GS: It’s all about having the right accountant. But seriously, I do enjoy writing my crap. Picture me in bed (which is where I write), snuggled up under a heavy 1950s comforter, just giggling to myself like a little boy-child. Oh, how I make myself laugh. It’s disgusting, really. No one should have so much fun by themselves while they earn money.
U & C: We’ve seen that classic photo of you, bashful, while a small bear holds you on a leash. (Where is he now, Gary? We hope he’s adopted some other young novelist, hungry in their time of need.) But we were very curious about the role domesticated creatures have played in your life. Cats or otherwise. But mostly cats.
GS: Damn it, I’m allergic to you guys. Maybe send me a hypoallergenic cat. My daschund Felix is my writing partner and toe nibbler. He’s got a lot to say. Mostly WOOF. The bear is doing fine. He got an MFA in poetry from Bearsk State University in Omsk and is now waiting tables in Perm.
U & C: We’re going to have to factcheck that one, but we’ll trust you for now. But someone we wouldn’t trust: the anti-hero protagonist of Lake Success. A hedge-fund manager! A capitalist crook, a scumbag, a Part of the Problem! We assume it takes some major cojones to, in this year of 2018, launch such a fictional person in the world and expect us to fling wide our empathy-boxes. Why did you work so hard to make us care for someone so terrible?
GS: Usually I take someone from my stable of nebishes and try to make the reader care for them. But how hard is that? My readers are a bunch of nebbishes! (Spoken as the nebbish ne plus ultra.) But to make the reader care for a 1-percenter shmuck? That is a challenge I hope I’m ready for in my 46th year of life.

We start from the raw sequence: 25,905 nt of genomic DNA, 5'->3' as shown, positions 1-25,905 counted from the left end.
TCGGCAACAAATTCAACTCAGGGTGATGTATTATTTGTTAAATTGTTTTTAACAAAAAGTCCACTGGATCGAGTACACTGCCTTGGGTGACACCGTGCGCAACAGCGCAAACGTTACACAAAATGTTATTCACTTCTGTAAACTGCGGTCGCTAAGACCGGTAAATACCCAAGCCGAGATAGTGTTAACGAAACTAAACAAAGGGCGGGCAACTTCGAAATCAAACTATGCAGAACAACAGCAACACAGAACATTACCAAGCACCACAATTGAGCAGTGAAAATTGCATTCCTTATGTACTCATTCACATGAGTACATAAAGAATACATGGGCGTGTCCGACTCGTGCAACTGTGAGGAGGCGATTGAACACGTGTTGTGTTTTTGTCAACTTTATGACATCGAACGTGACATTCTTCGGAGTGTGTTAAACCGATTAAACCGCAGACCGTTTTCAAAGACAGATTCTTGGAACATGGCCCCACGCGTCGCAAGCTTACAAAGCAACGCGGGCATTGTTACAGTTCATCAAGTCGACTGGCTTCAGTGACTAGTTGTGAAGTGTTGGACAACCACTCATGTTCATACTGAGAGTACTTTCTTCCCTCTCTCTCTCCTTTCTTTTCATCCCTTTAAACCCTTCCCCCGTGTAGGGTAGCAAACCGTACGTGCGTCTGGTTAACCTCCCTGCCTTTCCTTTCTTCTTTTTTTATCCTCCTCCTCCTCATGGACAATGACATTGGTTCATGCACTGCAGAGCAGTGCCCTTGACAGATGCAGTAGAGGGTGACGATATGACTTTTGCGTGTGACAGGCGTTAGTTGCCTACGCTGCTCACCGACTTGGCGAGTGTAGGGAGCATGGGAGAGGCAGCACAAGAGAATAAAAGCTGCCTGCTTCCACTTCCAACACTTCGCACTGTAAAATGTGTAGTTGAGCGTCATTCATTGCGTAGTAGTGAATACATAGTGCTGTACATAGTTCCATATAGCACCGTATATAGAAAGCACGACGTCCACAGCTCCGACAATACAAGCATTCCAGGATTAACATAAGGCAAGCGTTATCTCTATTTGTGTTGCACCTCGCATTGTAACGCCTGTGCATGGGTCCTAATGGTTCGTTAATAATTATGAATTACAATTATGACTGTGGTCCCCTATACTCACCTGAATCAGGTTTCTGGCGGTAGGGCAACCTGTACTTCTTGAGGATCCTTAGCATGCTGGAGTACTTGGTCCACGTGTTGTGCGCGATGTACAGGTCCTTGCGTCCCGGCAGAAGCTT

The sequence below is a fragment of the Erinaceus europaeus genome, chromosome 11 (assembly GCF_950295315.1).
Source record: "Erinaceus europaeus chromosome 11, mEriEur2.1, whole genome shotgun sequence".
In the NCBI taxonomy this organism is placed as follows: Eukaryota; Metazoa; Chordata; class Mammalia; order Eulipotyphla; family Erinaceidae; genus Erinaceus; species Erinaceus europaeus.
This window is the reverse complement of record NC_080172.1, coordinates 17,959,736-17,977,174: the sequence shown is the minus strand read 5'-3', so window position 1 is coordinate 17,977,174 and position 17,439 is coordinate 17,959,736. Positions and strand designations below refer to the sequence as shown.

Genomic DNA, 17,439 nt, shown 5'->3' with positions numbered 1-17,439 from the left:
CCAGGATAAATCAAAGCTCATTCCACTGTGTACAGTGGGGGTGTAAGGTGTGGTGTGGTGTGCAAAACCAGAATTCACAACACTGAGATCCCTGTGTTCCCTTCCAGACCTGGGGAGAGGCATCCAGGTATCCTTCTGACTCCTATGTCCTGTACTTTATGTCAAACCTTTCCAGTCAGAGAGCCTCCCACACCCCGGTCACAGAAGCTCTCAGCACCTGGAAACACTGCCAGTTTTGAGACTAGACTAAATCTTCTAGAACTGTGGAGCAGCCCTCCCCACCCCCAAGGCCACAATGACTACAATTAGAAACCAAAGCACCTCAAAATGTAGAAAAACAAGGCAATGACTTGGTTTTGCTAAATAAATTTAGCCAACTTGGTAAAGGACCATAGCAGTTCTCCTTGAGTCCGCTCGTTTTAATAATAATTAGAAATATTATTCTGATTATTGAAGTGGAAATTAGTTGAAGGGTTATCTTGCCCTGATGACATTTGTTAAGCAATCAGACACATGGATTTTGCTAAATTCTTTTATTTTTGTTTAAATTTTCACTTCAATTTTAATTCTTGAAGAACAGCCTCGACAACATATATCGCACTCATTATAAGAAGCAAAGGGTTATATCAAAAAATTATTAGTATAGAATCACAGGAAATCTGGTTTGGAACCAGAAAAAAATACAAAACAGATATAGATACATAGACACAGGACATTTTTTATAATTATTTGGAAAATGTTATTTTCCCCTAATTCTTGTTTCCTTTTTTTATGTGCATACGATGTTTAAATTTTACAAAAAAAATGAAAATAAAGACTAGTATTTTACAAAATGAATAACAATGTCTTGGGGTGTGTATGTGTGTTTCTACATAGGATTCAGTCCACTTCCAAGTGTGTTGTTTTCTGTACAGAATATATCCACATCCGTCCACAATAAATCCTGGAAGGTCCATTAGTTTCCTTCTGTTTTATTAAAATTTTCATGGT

U & C: Actually, now that we think of it, many of your protagonists are pretty scummy, albeit in lovable ways. Do you take some uncommon delight in causing bad things to happen (and happen, and happen) to these morally flexible schmucks?
GS: Bad things happen to Gary, so why shouldn’t bad things happen to my shmucks? Oh, Jesus, now I’ve used the third person in referring to myself. See what you’ve made me do.
U & C: We don’t read Gary Shteyngart for the sex scenes, but we can say with dead seriousness that those sex scenes have been uncomfortably seared into our modest kittenish brains for all eternity. What’s your philosophy when it comes to writing about that most common and grotesque of human activities?
GS: Oooh, I got a good oral sex scene in this one! Won’t spoil it for the reader but it takes place near the end. Sex is not as serious as you think it is. Here’s an idea—next time you, the reader, have sex, videotape the event (with your partner’s permission). You’ll be in stitches for weeks.